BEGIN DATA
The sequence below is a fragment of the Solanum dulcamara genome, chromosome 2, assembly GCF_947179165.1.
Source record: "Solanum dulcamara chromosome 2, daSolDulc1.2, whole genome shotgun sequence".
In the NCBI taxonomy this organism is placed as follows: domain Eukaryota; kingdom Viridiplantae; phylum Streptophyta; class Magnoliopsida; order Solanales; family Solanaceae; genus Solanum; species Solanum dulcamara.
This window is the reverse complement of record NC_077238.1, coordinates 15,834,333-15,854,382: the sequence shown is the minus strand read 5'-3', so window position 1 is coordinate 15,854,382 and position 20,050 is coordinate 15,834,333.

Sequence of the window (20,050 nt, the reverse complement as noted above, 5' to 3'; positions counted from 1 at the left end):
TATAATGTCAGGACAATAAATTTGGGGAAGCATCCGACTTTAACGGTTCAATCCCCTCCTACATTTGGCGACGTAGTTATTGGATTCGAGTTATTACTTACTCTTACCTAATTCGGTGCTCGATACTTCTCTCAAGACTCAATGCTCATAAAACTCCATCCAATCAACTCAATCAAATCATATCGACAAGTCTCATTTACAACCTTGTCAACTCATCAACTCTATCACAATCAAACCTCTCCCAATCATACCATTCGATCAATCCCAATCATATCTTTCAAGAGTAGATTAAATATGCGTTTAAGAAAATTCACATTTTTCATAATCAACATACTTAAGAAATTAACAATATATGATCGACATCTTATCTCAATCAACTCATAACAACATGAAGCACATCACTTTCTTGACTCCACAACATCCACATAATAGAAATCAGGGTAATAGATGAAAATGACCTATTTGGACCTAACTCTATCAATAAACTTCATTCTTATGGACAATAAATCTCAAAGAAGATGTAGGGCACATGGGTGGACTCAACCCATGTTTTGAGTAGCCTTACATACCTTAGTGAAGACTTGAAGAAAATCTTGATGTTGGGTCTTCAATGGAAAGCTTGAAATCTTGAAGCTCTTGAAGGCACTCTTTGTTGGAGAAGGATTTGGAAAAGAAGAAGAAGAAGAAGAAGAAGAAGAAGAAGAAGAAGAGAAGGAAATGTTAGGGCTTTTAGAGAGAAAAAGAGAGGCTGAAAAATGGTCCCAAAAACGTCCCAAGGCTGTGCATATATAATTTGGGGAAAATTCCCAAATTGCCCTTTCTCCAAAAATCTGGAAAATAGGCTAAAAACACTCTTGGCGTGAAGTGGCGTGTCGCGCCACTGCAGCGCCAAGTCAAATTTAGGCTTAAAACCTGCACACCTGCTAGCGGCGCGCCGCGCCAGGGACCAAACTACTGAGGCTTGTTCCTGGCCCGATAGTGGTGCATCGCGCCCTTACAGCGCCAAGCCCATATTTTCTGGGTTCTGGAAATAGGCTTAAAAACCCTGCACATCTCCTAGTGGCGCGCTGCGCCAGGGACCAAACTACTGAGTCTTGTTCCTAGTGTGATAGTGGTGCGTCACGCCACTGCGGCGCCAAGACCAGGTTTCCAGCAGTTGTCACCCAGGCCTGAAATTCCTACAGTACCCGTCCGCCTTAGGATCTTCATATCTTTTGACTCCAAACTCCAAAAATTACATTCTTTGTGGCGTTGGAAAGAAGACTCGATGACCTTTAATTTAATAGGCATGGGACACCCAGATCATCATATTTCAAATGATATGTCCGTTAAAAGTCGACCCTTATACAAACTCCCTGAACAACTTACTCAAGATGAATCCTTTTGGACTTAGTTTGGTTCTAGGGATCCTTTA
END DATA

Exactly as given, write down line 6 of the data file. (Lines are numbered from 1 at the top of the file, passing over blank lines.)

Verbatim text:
TATAATGTCAGGACAATAAATTTGGGGAAGCATCCGACTTTAACGGTTCAATCCCCTCCTACATTTGGCGACGTAGTTATTGGATTCGAGTTATTACTTACTCTTACCTAATTCGGTGCTCGATACTTCTCTCAAGACTCAATGCTCATAAAACTCCATCCAATCAACTCAATCAAATCATATCGACAAGTCTCATTTACAACCTTGTCAACTCATCAACTCTATCACAATCAAACCTCTCCCAATCATACCATTCGATCAATCCCAATCATATCTTTCAAGAGTAGATTAAATATGCGTTTAAGAAAATTCACATTTTTCATAATCAACATACTTAAGAAATTAACAATATATGATCGACATCTTATCTCAATCAACTCATAACAACATGAAGCACATCACTTTCTTGACTCCACAACATCCACATAATAGAAATCAGGGTAATAGATGAAAATGACCTATTTGGACCTAACTCTATCAATAAACTTCATTCTTATGGACAATAAATCTCAAAGAAGATGTAGGGCACATGGGTGGACTCAACCCATGTTTTGAGTAGCCTTACATACCTTAGTGAAGACTTGAAGAAAATCTTGATGTTGGGTCTTCAATGGAAAGCTTGAAATCTTGAAGCTCTTGAAGGCACTCTTTGTTGGAGAAGGATTTGGAAAAGAAGAAGAAGAAGAAGAAGAAGAAGAAGAAGAAGAAGAGAAGGAAATGTTAGGGCTTTTAGAGAGAAAAAGAGAGGCTGAAAAATGGTCCCAAAAACGTCCCAAGGCTGTGCATATATAATTTGGGGAAAATTCCCAAATTGCCCTTTCTCCAAAAATCTGGAAAATAGGCTAAAAACACTCTTGGCGTGAAGTGGCGTGTCGCGCCACTGCAGCGCCAAGTCAAATTTAGGCTTAAAACCTGCACACCTGCTAGCGGCGCGCCGCGCCAGGGACCAAACTACTGAGGCTTGTTCCTGGCCCGATAGTGGTGCATCGCGCCCTTACAGCGCCAAGCCCATATTTTCTGGGTTCTGGAAATAGGCTTAAAAACCCTGCACATCTCCTAGTGGCGCGCTGCGCCAGGGACCAAACTACTGAGTCTTGTTCCTAGTGTGATAGTGGTGCGTCACGCCACTGCGGCGCCAAGACCAGGTTTCCAGCAGTTGTCACCCAGGCCTGAAATTCCTACAGTACCCGTCCGCCTTAGGATCTTCATATCTTTTGACTCCAAACTCCAAAAATTACATTCTTTGTGGCGTTGGAAAGAAGACTCGATGACCTTTAATTTAATAGGCATGGGACACCCAGATCATCATATTTCAAATGATATGTCCGTTAAAAGTCGACCCTTATACAAACTCCCTGAACAACTTACTCAAGATGAATCCTTTTGGACTTAGTTTGGTTCTAGGGATCCTTTA